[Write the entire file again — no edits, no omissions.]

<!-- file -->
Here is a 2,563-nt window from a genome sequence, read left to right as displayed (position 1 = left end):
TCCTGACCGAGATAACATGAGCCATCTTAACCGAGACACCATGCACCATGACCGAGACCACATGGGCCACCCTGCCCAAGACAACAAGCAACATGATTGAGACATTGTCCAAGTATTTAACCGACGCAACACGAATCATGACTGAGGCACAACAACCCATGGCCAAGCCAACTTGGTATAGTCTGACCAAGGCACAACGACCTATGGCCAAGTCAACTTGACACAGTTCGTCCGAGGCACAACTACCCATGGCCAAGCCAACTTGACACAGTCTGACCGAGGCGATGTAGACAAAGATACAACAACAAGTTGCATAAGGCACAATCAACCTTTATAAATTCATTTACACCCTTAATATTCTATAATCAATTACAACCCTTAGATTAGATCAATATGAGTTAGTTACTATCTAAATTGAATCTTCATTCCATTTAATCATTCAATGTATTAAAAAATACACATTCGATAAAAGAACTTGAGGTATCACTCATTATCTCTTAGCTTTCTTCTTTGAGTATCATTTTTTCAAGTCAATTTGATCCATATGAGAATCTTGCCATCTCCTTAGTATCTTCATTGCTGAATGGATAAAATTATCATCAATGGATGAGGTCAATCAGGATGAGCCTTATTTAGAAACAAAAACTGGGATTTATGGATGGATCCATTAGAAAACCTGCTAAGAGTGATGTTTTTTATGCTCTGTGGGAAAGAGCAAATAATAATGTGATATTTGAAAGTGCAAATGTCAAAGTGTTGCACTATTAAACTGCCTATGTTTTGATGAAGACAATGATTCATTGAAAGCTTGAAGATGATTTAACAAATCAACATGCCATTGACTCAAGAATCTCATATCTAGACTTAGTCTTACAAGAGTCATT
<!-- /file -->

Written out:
Here is a 2,563-nt window from a genome sequence, read left to right as displayed (position 1 = left end):
TCCTGACCGAGATAACATGAGCCATCTTAACCGAGACACCATGCACCATGACCGAGACCACATGGGCCACCCTGCCCAAGACAACAAGCAACATGATTGAGACATTGTCCAAGTATTTAACCGACGCAACACGAATCATGACTGAGGCACAACAACCCATGGCCAAGCCAACTTGGTATAGTCTGACCAAGGCACAACGACCTATGGCCAAGTCAACTTGACACAGTTCGTCCGAGGCACAACTACCCATGGCCAAGCCAACTTGACACAGTCTGACCGAGGCGATGTAGACAAAGATACAACAACAAGTTGCATAAGGCACAATCAACCTTTATAAATTCATTTACACCCTTAATATTCTATAATCAATTACAACCCTTAGATTAGATCAATATGAGTTAGTTACTATCTAAATTGAATCTTCATTCCATTTAATCATTCAATGTATTAAAAAATACACATTCGATAAAAGAACTTGAGGTATCACTCATTATCTCTTAGCTTTCTTCTTTGAGTATCATTTTTTCAAGTCAATTTGATCCATATGAGAATCTTGCCATCTCCTTAGTATCTTCATTGCTGAATGGATAAAATTATCATCAATGGATGAGGTCAATCAGGATGAGCCTTATTTAGAAACAAAAACTGGGATTTATGGATGGATCCATTAGAAAACCTGCTAAGAGTGATGTTTTTTATGCTCTGTGGGAAAGAGCAAATAATAATGTGATATTTGAAAGTGCAAATGTCAAAGTGTTGCACTATTAAACTGCCTATGTTTTGATGAAGACAATGATTCATTGAAAGCTTGAAGATGATTTAACAAATCAACATGCCATTGACTCAAGAATCTCATATCTAGACTTAGTCTTACAAGAGTCATT